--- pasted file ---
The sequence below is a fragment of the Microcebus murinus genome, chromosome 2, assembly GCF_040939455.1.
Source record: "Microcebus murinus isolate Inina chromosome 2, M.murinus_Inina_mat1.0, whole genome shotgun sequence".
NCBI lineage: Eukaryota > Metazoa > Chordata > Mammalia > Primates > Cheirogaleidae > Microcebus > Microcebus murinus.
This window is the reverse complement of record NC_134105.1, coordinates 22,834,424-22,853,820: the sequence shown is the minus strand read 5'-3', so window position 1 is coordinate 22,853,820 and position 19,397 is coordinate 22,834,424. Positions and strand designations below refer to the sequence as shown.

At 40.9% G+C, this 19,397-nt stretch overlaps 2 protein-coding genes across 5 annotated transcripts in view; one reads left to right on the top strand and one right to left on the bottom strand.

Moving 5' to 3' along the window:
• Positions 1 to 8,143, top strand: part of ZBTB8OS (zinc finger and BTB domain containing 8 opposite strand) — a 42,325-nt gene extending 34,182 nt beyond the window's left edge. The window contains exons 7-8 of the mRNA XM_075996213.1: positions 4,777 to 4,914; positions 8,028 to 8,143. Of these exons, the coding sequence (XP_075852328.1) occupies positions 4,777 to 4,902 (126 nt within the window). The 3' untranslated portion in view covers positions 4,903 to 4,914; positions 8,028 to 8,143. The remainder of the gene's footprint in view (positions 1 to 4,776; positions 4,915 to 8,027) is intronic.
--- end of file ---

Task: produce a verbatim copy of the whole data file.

The sequence below is a fragment of the Microcebus murinus genome, chromosome 2, assembly GCF_040939455.1.
Source record: "Microcebus murinus isolate Inina chromosome 2, M.murinus_Inina_mat1.0, whole genome shotgun sequence".
NCBI lineage: Eukaryota > Metazoa > Chordata > Mammalia > Primates > Cheirogaleidae > Microcebus > Microcebus murinus.
This window is the reverse complement of record NC_134105.1, coordinates 22,834,424-22,853,820: the sequence shown is the minus strand read 5'-3', so window position 1 is coordinate 22,853,820 and position 19,397 is coordinate 22,834,424. Positions and strand designations below refer to the sequence as shown.

At 40.9% G+C, this 19,397-nt stretch overlaps 2 protein-coding genes across 5 annotated transcripts in view; one reads left to right on the top strand and one right to left on the bottom strand.

Moving 5' to 3' along the window:
• Positions 1 to 8,143, top strand: part of ZBTB8OS (zinc finger and BTB domain containing 8 opposite strand) — a 42,325-nt gene extending 34,182 nt beyond the window's left edge. The window contains exons 7-8 of the mRNA XM_075996213.1: positions 4,777 to 4,914; positions 8,028 to 8,143. Of these exons, the coding sequence (XP_075852328.1) occupies positions 4,777 to 4,902 (126 nt within the window). The 3' untranslated portion in view covers positions 4,903 to 4,914; positions 8,028 to 8,143. The remainder of the gene's footprint in view (positions 1 to 4,776; positions 4,915 to 8,027) is intronic.